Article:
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I have written a sample program :

#include<iostream>
#include<set>
#include<conio.h>
using namespace std;
int main()
{
    set<int> myset[4];
    char *str[4]={"1-2-3-4","3-4-34-3","7-45-35-3","67-45466-3633-3"};

    for(int i=0;i<4;i++)
    {
     char *data;
     strcpy(data,str[i]);
     char *pch;
      pch = strtok (data,"-");
              for(int j=0;pch != NULL&&j<4;j++)
              {
               myset[j].insert((int)strtol(pch, NULL, 10));
               pch = strtok (NULL, "-");
              }
    }  

getch();
return 0;   
}

This program gives a segmentation fault at

myset[j].insert((int)strtol(pch, NULL, 10));

Can anyone tell me why?

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What does your debugger (e.g. gdb if on Linux) is telling you? –  Basile Starynkevitch Jan 10 '12 at 17:08
1  
Oh, the tragedy of those who must use C... Please look at the <string> library facility in C++ to aid you in the writing of correct and readable code. –  Kerrek SB Jan 10 '12 at 17:08
    
i am runnign this on windows in dev c++.The debugger says the fault is during the first insert into set. –  Vijay Jan 10 '12 at 17:10

4 Answers 4

up vote 5 down vote accepted
char *data;
strcpy(data,str[i]);

Tries to copy data to an unallocated pointer and causes an Undefined Behavior.
Your pointer should point to an allocated memory big enough to hold the data you are going to copy in to it.

The ideal solution is to use std::string and forget char * while programming in C++.

share|improve this answer
    
No while debugging the seg fault is during the first insert into the set. –  Vijay Jan 10 '12 at 17:10
    
@peter: The problem with Undefined Behavior is all bets are off and your program is allowed to show any random behavior,which is what you can see in this case. –  Alok Save Jan 10 '12 at 17:11
    
@peter: Or it's in strtol, because you tried to use the data you tried to copy to an unitialized pointer. Trust Als, he's right. –  Jem Jan 10 '12 at 17:13
    
as soon, as your code run into undefined behavior, everything can happen. It can not crash at all, or crash anywhere after that line. –  Lol4t0 Jan 10 '12 at 17:14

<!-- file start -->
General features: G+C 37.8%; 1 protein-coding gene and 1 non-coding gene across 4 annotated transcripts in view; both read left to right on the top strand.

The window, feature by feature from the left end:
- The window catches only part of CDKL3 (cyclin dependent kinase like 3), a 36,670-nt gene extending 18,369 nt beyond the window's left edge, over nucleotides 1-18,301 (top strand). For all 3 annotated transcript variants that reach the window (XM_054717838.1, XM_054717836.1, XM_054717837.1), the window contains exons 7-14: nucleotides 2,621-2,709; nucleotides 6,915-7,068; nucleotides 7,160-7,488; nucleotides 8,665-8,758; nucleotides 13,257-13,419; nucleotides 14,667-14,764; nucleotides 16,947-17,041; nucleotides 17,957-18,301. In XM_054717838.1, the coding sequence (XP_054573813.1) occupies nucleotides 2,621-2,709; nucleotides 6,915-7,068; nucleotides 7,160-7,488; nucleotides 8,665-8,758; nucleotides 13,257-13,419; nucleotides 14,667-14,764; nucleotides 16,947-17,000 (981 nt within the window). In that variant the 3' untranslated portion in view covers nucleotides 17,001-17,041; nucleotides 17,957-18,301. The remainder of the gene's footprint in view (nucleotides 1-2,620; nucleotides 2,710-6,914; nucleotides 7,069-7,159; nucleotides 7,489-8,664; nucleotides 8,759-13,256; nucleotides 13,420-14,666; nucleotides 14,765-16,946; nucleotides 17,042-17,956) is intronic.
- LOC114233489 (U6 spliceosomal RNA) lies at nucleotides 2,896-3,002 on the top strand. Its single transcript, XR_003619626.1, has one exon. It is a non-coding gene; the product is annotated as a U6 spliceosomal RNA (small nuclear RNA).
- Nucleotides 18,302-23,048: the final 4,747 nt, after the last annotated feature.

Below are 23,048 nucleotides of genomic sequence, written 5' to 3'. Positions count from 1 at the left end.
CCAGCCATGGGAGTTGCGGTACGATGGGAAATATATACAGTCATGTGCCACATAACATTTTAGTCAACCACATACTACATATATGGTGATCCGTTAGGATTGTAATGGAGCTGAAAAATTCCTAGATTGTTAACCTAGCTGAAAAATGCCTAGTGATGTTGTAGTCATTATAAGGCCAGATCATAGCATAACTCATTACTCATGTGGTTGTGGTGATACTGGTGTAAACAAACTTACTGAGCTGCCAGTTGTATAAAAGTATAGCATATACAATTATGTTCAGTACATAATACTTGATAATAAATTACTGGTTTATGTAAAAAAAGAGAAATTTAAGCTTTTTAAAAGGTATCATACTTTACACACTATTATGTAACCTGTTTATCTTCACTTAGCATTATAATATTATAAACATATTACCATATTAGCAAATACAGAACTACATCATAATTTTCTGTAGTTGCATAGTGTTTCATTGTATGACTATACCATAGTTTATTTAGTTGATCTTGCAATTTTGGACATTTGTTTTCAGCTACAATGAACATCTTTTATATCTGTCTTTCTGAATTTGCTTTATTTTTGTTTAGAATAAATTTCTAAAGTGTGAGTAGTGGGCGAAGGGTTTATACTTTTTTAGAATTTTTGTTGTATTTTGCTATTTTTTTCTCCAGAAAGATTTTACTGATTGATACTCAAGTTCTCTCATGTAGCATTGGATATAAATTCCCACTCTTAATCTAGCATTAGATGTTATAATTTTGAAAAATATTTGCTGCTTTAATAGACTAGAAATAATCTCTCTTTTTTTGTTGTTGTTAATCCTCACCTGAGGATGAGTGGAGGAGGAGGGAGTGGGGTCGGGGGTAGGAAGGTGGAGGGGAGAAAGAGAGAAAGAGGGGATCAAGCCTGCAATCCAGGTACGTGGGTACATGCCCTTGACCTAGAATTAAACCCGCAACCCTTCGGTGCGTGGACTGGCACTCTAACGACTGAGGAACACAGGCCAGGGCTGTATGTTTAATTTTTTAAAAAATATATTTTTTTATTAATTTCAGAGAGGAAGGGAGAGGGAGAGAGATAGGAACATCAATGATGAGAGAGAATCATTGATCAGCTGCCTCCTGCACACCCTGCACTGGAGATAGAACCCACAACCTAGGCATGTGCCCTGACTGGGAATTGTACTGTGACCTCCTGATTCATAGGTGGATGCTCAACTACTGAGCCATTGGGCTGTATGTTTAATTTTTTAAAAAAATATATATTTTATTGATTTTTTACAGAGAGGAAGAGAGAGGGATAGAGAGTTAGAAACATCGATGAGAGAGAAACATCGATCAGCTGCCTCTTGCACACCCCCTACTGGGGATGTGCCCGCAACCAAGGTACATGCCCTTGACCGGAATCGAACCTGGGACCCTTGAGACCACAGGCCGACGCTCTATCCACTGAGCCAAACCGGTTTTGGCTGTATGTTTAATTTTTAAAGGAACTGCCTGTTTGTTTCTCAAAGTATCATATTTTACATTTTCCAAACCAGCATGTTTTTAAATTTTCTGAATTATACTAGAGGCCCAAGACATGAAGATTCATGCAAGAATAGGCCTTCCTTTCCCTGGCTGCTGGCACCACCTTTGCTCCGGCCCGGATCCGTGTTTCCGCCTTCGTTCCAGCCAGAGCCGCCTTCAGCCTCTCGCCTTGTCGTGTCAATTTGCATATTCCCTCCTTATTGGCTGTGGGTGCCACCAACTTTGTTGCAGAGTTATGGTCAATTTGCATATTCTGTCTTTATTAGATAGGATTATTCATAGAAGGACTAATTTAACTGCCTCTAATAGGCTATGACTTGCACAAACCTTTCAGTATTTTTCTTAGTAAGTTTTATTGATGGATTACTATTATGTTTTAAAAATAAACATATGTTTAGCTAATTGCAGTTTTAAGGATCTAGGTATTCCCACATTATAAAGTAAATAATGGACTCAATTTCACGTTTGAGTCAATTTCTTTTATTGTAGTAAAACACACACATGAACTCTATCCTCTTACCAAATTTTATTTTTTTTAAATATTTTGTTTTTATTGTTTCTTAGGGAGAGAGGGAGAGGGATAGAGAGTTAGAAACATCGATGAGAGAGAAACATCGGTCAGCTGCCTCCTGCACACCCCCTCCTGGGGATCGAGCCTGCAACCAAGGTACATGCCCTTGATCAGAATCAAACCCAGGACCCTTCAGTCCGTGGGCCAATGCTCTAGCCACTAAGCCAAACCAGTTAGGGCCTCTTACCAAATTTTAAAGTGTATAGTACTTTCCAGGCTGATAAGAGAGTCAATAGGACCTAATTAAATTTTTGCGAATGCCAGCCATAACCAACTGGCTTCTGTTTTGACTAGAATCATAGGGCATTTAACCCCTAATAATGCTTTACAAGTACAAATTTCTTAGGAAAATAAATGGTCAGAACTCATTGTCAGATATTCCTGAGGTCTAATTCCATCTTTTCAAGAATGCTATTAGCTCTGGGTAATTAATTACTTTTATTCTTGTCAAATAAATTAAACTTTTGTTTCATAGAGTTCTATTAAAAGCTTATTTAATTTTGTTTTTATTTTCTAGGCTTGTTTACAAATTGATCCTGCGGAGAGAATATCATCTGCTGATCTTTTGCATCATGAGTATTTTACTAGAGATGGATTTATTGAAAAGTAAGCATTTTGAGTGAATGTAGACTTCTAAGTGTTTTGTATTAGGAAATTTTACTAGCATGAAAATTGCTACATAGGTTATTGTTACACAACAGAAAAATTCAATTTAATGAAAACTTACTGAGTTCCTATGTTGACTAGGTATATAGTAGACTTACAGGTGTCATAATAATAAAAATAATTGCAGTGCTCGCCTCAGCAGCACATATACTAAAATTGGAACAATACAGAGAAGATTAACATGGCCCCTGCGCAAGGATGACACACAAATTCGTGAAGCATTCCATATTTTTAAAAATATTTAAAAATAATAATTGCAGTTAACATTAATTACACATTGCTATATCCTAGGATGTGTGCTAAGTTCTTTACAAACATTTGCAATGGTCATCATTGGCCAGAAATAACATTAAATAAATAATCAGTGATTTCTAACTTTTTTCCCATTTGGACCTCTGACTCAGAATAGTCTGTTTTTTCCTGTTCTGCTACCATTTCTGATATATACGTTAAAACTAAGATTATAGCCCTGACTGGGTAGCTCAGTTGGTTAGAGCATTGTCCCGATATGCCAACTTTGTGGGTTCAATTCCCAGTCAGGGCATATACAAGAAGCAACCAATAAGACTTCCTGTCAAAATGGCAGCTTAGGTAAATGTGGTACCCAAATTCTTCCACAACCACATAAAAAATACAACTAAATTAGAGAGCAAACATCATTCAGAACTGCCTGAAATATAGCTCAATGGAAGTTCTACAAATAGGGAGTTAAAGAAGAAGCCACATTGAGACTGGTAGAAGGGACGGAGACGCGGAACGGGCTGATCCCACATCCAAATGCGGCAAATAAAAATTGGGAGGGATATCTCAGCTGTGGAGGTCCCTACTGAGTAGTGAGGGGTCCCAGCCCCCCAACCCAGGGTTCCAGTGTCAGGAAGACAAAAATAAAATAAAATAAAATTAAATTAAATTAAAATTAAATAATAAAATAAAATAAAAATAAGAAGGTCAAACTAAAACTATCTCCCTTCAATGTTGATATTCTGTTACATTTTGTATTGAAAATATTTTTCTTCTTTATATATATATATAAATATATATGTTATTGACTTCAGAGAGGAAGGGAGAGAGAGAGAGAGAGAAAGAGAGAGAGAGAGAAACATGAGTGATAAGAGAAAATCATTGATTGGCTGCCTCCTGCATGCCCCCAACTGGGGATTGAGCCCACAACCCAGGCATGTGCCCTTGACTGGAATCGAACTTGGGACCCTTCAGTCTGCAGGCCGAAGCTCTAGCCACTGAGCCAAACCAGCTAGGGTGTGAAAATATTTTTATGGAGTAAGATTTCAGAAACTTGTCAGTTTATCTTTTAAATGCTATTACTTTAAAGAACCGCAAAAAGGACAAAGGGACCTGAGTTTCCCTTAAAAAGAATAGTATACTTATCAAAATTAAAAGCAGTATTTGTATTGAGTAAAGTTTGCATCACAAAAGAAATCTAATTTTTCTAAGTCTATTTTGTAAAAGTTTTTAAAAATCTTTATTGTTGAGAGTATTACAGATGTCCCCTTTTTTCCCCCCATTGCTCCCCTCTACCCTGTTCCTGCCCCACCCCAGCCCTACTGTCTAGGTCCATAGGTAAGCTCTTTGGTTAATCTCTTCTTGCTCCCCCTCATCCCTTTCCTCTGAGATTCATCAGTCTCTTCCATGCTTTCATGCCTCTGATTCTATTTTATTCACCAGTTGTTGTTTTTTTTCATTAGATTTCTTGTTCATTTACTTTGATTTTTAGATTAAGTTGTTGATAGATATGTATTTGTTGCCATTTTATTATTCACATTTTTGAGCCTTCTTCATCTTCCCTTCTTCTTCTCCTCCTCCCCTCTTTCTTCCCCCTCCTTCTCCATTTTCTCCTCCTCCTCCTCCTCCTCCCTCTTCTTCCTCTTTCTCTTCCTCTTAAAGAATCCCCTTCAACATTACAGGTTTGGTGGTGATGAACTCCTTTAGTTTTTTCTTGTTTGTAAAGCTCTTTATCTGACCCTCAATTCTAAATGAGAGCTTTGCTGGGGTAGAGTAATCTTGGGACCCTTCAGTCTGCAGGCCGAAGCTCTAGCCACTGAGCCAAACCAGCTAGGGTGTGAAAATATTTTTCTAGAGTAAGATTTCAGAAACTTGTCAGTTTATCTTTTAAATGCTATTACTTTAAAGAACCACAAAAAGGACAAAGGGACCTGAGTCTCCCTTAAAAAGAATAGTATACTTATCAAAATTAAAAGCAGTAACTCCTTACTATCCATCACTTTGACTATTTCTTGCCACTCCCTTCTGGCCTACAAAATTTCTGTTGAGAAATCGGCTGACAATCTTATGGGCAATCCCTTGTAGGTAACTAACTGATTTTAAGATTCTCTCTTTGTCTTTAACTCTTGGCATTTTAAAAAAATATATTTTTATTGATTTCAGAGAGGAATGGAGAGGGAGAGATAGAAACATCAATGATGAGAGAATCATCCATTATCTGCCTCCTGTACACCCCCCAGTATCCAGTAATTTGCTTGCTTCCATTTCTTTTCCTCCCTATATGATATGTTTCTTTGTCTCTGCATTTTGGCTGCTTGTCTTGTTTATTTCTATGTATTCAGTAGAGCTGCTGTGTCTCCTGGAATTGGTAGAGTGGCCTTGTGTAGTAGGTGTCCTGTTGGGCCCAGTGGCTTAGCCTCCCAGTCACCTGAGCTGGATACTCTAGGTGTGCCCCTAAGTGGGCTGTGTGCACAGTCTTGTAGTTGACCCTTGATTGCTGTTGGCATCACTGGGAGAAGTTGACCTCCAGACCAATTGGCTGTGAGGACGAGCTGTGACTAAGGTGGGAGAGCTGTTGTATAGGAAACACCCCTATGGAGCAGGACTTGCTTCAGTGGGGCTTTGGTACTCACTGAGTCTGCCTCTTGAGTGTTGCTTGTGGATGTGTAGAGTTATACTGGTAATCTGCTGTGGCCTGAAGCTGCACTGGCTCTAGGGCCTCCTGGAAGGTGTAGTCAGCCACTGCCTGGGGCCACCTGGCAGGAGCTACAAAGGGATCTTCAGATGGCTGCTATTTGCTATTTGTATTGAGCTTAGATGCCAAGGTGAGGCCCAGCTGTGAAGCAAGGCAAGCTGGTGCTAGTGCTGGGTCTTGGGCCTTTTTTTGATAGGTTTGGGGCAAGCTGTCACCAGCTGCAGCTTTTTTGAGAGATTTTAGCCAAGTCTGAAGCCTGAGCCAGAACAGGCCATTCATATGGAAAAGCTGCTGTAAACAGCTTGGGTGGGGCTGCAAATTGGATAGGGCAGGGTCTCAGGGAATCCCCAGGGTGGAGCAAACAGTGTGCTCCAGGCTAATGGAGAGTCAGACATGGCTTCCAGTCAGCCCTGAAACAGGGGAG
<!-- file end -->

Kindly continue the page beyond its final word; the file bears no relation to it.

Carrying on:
1  
@peter: Yes because the Undefined Behavior no longer exists now.data now has enough memory in which the string can be copied without invoking UB.I hope that convinces you. –  Alok Save Jan 10 '12 at 17:23

you have to allocate data to be able to hold the copied string:

 char *data; //unallocated
 strcpy(data,str[i]);
share|improve this answer

It should produce the segfault there:

char *data;
     strcpy(data,str[i]);

Because you are copying Data to a place you did not allocate! If you like to do this "the c-way", you have to use malloc.

Or you dont use char*, use std::string instead! (and string.c_str() if you need a char*)

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Err...malloc? in C++? Pray why? Why not new? –  Alok Save Jan 10 '12 at 17:12
    
"new char", i have never read about that. If you start to use functions like "strcpy" you have to do the memory management, either with char[20] or with char* c = malloc(c, 20); I know it is bad for c++, but str* functions are too. –  EGOrecords Jan 10 '12 at 17:16
    
@AlokSave it would have to be new[] –  CashCow Jul 10 '14 at 21:29

As you are copying the string in order to modify it with strtok you would need to use std::vector<char>

However strtok is not the ideal way to tokenise your string, and I would suggest a change of strategy.

You can, for example use istringstream to tokenise the string, which would enable you to read directly into an integer and then read a delimiter within your loop until you reach the end of the string.

boost::tokenize would do a lot of this work for you and you might want to consider using it.

By the way, whilst it still compiles to not break legacy code, you should never assign a literal to char*, but use const char *. On this occasion you are not making any attempt to modify them.

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